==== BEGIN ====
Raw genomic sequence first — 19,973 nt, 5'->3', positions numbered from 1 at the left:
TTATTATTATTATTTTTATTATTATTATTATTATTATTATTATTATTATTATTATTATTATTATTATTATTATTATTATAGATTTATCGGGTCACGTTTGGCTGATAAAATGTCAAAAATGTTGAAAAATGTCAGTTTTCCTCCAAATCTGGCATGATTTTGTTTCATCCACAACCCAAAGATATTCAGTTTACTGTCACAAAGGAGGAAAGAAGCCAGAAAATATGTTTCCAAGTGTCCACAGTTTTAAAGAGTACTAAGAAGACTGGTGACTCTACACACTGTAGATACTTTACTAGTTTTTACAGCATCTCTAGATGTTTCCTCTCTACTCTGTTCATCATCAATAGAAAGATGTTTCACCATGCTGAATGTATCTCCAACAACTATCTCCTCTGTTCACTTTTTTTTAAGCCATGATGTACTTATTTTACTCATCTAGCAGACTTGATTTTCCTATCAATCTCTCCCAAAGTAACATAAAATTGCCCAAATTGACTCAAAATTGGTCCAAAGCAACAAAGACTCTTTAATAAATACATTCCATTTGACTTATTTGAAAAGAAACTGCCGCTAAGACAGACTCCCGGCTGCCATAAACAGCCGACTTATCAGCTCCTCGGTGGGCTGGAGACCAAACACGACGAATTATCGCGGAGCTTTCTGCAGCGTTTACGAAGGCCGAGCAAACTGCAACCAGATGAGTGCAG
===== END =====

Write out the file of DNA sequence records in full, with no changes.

Raw genomic sequence first — 19,973 nt, 5'->3', positions numbered from 1 at the left:
TTATTATTATTATTTTTATTATTATTATTATTATTATTATTATTATTATTATTATTATTATTATTATTATTATTATTATAGATTTATCGGGTCACGTTTGGCTGATAAAATGTCAAAAATGTTGAAAAATGTCAGTTTTCCTCCAAATCTGGCATGATTTTGTTTCATCCACAACCCAAAGATATTCAGTTTACTGTCACAAAGGAGGAAAGAAGCCAGAAAATATGTTTCCAAGTGTCCACAGTTTTAAAGAGTACTAAGAAGACTGGTGACTCTACACACTGTAGATACTTTACTAGTTTTTACAGCATCTCTAGATGTTTCCTCTCTACTCTGTTCATCATCAATAGAAAGATGTTTCACCATGCTGAATGTATCTCCAACAACTATCTCCTCTGTTCACTTTTTTTTAAGCCATGATGTACTTATTTTACTCATCTAGCAGACTTGATTTTCCTATCAATCTCTCCCAAAGTAACATAAAATTGCCCAAATTGACTCAAAATTGGTCCAAAGCAACAAAGACTCTTTAATAAATACATTCCATTTGACTTATTTGAAAAGAAACTGCCGCTAAGACAGACTCCCGGCTGCCATAAACAGCCGACTTATCAGCTCCTCGGTGGGCTGGAGACCAAACACGACGAATTATCGCGGAGCTTTCTGCAGCGTTTACGAAGGCCGAGCAAACTGCAACCAGATGAGTGCAG